Liz McFall, Open University, UK,
Steven Kahl, University of Chicago, USA,
Joeri Mol, University of Melbourne, Australia,
This EGOS 2012 Helsinki subtheme revolves around markets; the way they work or more accurately the way we think they work. Theories of markets are not innocent or neutral. Markets (or rather their failure) not only form the raison d’être for organizations (cf. Coase, 1937), but also constitute a dominant logic in contemporary organizations (Friedland & Alford, 1991; Thornton, 2002). They affect economic practices in all manners of ways: which markets are analyzed, how markets ‘in the wild’ are analyzed, how they work and fail to work, are all questions where models form, inform, or perform practice (Callon, 1998; MacKenzie, Muniesa, & Siu, 2007).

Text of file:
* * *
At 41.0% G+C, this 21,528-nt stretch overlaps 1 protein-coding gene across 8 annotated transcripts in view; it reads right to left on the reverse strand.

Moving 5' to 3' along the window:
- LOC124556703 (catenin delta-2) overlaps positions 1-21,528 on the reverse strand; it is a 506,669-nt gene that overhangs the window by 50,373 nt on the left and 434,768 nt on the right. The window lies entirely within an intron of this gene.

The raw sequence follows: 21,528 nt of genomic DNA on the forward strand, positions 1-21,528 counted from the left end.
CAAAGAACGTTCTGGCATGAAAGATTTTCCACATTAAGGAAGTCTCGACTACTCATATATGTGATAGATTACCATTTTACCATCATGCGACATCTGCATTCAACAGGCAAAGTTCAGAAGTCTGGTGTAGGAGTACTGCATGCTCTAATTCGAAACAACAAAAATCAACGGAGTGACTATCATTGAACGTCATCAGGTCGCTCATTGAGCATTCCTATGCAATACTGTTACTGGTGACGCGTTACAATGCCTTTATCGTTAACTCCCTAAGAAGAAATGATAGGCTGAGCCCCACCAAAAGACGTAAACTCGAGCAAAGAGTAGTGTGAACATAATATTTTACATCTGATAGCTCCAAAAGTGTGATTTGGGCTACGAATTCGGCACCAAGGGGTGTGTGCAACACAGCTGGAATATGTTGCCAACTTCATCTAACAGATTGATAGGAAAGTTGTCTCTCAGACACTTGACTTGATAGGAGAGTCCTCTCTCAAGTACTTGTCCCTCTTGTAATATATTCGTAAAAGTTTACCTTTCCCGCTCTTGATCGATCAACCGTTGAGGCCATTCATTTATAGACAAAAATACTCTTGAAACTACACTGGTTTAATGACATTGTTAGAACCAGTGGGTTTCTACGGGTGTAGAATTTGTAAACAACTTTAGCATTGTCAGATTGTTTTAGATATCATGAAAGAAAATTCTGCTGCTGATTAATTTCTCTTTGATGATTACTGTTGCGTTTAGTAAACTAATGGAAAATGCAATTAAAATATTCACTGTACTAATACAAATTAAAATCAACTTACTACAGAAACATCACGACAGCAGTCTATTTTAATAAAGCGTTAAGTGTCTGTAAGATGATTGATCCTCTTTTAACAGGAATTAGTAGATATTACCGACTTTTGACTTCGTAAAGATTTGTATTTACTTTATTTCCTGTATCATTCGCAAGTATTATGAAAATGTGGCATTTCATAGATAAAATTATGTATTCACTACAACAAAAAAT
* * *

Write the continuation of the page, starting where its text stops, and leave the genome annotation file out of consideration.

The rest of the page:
Accounts of markets are wide and varied. Rational choice theory accompanied by methodological individualism has dominated how neo-classical economists view the market, this being particularly prominent in the Efficient-Market Hypothesis (Fama, 1970). Sociologists, seeing markets as ensnared in a web of social relationships, have investigated how norms and values mitigate the uncertainties underlying economic transactions (DiMaggio & Powell, 1983; Fligstein & Dauter, 2007; White, 1981). Contesting the notion of atomistic trading partners, sociologists have emphasized how economic agents are acculturated into embedded exchange through compliance with reigning market institutions. Critical management scholars have stressed that the increasing adoption of market thinking in organizations facilitates subordination through the ‘financialization’ of labor relations (Adler, Forbes, & Willmott, 2008). Social studies of markets (Callon, 1998; MacKenzie et al., 2007) and cultural economy (du Gay & Pryke, 2002; Pryke & du Gay, 2007) contend that markets are not immune to inquiry and observation, claiming that many of the practices, tools and devices that are used in markets are heavily influenced by centuries of economic thought, both lay and academic. And finally, anthropological studies of markets have even challenged the privileging of expertise that such social studies entail (Riles, 2010).
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